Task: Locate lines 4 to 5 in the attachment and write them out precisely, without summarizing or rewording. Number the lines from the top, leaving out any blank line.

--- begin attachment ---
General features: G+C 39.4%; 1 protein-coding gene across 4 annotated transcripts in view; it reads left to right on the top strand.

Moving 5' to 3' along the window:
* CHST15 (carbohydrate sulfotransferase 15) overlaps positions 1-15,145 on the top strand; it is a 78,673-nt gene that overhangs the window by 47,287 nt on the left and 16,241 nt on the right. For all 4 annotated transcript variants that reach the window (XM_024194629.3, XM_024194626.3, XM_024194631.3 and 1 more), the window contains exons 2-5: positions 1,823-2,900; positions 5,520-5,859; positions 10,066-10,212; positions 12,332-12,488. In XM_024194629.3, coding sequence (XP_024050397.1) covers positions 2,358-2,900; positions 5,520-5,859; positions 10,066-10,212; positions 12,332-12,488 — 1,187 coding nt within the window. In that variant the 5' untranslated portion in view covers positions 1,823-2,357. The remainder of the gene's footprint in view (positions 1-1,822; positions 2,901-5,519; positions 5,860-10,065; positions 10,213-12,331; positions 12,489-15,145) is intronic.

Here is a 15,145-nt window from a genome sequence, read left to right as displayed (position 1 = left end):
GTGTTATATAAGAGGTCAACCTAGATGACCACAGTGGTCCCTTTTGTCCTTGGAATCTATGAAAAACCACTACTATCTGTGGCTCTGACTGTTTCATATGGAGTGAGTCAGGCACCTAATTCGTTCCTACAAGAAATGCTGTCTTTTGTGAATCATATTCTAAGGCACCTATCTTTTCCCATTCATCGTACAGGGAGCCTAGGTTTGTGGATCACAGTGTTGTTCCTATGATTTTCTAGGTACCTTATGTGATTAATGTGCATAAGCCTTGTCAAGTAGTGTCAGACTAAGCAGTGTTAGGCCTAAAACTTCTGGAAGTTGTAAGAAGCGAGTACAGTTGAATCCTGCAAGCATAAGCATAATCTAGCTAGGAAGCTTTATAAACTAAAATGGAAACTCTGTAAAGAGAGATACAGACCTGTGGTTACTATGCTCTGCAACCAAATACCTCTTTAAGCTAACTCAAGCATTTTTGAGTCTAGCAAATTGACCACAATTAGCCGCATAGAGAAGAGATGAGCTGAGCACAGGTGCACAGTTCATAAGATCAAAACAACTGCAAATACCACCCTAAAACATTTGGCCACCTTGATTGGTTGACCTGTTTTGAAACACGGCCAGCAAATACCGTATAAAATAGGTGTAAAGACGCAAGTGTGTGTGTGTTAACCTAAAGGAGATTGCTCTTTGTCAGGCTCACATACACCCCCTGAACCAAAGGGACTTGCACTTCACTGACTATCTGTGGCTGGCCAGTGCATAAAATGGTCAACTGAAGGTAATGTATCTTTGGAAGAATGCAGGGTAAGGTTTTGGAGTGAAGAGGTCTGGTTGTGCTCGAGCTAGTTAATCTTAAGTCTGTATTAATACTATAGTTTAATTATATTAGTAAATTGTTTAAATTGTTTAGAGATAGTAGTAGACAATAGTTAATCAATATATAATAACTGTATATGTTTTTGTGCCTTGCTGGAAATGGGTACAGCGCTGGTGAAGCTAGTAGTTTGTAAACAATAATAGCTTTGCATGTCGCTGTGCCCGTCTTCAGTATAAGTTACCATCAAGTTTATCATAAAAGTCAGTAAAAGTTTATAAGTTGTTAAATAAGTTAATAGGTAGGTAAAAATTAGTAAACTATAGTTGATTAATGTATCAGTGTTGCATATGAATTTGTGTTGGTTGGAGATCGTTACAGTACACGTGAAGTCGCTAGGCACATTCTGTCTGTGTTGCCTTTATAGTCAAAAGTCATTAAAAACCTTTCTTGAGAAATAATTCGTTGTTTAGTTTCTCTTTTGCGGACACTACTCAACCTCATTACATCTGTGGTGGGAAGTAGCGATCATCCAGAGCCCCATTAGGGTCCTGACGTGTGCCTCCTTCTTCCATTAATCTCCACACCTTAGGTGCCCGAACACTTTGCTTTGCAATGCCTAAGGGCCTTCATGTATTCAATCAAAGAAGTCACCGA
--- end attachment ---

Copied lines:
Here is a 15,145-nt window from a genome sequence, read left to right as displayed (position 1 = left end):
GTGTTATATAAGAGGTCAACCTAGATGACCACAGTGGTCCCTTTTGTCCTTGGAATCTATGAAAAACCACTACTATCTGTGGCTCTGACTGTTTCATATGGAGTGAGTCAGGCACCTAATTCGTTCCTACAAGAAATGCTGTCTTTTGTGAATCATATTCTAAGGCACCTATCTTTTCCCATTCATCGTACAGGGAGCCTAGGTTTGTGGATCACAGTGTTGTTCCTATGATTTTCTAGGTACCTTATGTGATTAATGTGCATAAGCCTTGTCAAGTAGTGTCAGACTAAGCAGTGTTAGGCCTAAAACTTCTGGAAGTTGTAAGAAGCGAGTACAGTTGAATCCTGCAAGCATAAGCATAATCTAGCTAGGAAGCTTTATAAACTAAAATGGAAACTCTGTAAAGAGAGATACAGACCTGTGGTTACTATGCTCTGCAACCAAATACCTCTTTAAGCTAACTCAAGCATTTTTGAGTCTAGCAAATTGACCACAATTAGCCGCATAGAGAAGAGATGAGCTGAGCACAGGTGCACAGTTCATAAGATCAAAACAACTGCAAATACCACCCTAAAACATTTGGCCACCTTGATTGGTTGACCTGTTTTGAAACACGGCCAGCAAATACCGTATAAAATAGGTGTAAAGACGCAAGTGTGTGTGTGTTAACCTAAAGGAGATTGCTCTTTGTCAGGCTCACATACACCCCCTGAACCAAAGGGACTTGCACTTCACTGACTATCTGTGGCTGGCCAGTGCATAAAATGGTCAACTGAAGGTAATGTATCTTTGGAAGAATGCAGGGTAAGGTTTTGGAGTGAAGAGGTCTGGTTGTGCTCGAGCTAGTTAATCTTAAGTCTGTATTAATACTATAGTTTAATTATATTAGTAAATTGTTTAAATTGTTTAGAGATAGTAGTAGACAATAGTTAATCAATATATAATAACTGTATATGTTTTTGTGCCTTGCTGGAAATGGGTACAGCGCTGGTGAAGCTAGTAGTTTGTAAACAATAATAGCTTTGCATGTCGCTGTGCCCGTCTTCAGTATAAGTTACCATCAAGTTTATCATAAAAGTCAGTAAAAGTTTATAAGTTGTTAAATAAGTTAATAGGTAGGTAAAAATTAGTAAACTATAGTTGATTAATGTATCAGTGTTGCATATGAATTTGTGTTGGTTGGAGATCGTTACAGTACACGTGAAGTCGCTAGGCACATTCTGTCTGTGTTGCCTTTATAGTCAAAAGTCATTAAAAACCTTTCTTGAGAAATAATTCGTTGTTTAGTTTCTCTTTTGCGGACACTACTCAACCTCATTACATCTGTGGTGGGAAGTAGCGATCATCCAGAGCCCCATTAGGGTCCTGACGTGTGCCTCCTTCTTCCATTAATCTCCACACCTTAGGTGCCCGAACACTTTGCTTTGCAATGCCTAAGGGCCTTCATGTATTCAATCAAAGAAGTCACCGA